Employer characteristics and youth employment outcomes in the formal sector in South Africa

August 2018
by Stewart Ngandu and Carolyn Chisadza

“Rising levels of frustration and impatience suggest that time is of the essence: failure to act will threaten democratic gains. In particular, South Africa must find ways to urgently reduce alarming levels of youth unemployment and to provide young people with broader opportunities.” (National Planning Commission 2012: 30)

According to South Africa’s National Development Plan Vision 2030 (NDP), serious inroads need to be made to reduce poverty and encourage economic growth. One of the main challenges involves reducing the unemployment rates in South Africa, particularly among youth.

Evidence indicates that youth unemployment is a costly burden to society that contributes to lower productivity, which has the potential of having a negative impact on growth. In turn, low economic growth can result in loss of jobs in the labour market, perpetuating the unemployment problem.

With youth unemployment rates averaging 51.39 per cent in South Africa in 2013–16, and with the presence of a youth bulge in the current demographic structure, policymakers are justified in paying special attention to the sluggish recovery in youth employment rates.

The slow rise in the share of employed youth is a concern for policymakers, as youth unemployment means:

• There is a proportion of young workers that could contribute to the productivity of the country but are either failing to find employment (Levinsohn 2008) or are discouraged jobseekers, which can result in intergenerational poverty and social exclusion.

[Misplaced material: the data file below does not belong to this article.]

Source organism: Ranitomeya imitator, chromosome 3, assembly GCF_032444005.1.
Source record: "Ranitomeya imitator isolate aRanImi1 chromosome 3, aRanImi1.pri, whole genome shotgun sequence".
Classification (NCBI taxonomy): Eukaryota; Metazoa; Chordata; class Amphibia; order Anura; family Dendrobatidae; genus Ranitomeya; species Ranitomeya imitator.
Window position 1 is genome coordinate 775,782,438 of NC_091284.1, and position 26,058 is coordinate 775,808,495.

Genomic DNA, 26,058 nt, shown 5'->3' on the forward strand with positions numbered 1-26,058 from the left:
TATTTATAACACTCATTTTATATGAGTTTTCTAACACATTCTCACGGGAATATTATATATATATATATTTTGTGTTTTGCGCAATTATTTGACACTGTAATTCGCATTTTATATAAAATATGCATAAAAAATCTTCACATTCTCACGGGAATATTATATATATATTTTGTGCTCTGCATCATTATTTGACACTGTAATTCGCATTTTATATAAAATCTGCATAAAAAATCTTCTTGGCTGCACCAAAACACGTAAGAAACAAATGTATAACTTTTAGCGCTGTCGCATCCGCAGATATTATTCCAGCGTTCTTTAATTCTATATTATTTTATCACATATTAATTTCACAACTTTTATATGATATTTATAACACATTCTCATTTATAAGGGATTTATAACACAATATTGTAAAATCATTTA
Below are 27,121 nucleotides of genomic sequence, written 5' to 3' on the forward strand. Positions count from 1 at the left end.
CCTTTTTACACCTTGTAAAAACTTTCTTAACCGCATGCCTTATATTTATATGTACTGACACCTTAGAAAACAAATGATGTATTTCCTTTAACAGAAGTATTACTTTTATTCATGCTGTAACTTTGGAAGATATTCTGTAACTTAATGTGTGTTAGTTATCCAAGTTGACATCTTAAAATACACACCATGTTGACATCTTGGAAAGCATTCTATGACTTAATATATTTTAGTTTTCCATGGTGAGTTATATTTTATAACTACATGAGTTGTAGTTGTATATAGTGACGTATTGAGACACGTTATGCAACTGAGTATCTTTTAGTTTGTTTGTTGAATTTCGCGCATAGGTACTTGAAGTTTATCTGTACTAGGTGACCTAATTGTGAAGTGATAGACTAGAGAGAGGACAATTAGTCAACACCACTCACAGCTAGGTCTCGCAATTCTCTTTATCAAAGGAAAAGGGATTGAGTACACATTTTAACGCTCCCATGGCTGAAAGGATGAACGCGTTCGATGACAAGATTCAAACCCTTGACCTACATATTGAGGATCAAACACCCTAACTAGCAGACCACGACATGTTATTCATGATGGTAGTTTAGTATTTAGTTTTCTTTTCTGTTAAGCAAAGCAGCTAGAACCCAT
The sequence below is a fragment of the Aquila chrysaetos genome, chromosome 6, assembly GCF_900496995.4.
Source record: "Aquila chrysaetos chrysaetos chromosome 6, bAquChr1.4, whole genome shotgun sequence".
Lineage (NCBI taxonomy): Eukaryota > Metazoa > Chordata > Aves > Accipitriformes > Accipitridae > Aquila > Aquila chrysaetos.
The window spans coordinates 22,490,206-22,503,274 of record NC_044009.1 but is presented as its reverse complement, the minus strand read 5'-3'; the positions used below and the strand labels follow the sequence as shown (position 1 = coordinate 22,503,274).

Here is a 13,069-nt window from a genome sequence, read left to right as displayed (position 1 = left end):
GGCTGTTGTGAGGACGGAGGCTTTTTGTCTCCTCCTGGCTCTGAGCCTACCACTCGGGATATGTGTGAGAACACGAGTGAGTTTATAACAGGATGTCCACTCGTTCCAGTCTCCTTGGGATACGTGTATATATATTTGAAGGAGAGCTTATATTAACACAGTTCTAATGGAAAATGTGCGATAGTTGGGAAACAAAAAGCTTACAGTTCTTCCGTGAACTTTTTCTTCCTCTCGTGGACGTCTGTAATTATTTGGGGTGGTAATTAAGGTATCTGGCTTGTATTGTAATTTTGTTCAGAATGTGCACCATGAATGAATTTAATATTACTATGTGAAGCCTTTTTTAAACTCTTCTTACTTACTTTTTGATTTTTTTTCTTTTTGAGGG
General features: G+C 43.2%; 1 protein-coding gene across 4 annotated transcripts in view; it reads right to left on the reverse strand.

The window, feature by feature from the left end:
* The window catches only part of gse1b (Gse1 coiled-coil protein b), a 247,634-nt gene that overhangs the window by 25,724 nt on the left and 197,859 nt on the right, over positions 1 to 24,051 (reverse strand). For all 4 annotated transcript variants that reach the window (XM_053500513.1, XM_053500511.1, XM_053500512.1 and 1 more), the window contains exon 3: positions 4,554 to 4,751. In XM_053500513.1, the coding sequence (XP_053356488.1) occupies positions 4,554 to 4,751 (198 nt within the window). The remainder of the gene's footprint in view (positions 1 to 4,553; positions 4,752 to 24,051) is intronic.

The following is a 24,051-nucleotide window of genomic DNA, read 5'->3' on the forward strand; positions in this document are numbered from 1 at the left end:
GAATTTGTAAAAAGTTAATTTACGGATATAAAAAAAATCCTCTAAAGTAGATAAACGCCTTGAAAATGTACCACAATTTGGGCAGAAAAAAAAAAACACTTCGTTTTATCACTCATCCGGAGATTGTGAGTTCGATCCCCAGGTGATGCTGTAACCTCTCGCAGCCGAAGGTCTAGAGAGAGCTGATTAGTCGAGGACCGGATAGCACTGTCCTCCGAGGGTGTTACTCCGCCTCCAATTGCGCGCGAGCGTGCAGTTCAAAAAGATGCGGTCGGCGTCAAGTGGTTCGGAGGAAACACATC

• Young people are not gaining the skills and experience necessary to improve the productivity of the country.

• There is a high risk of social conflict, such as juvenile delinquency, which can incur high social costs to the country. 

           • Unemployed youth represent a social welfare challenge to the country.

The above reasons make this study relevant, as it aims to explore, with the aid of company tax data, the characteristics of employers that are more likely to employ young people. Based on this analysis, the study then identifies possible policy interventions which may be helpful in addressing youth unemployment. The ultimate aim of the study is to obtain insights as to where efforts to intensify youth absorption into employment should be focused, and in so doing to create avenues where youth employment can benefit economic growth in South Africa.

Download SA-TIED Working Paper 22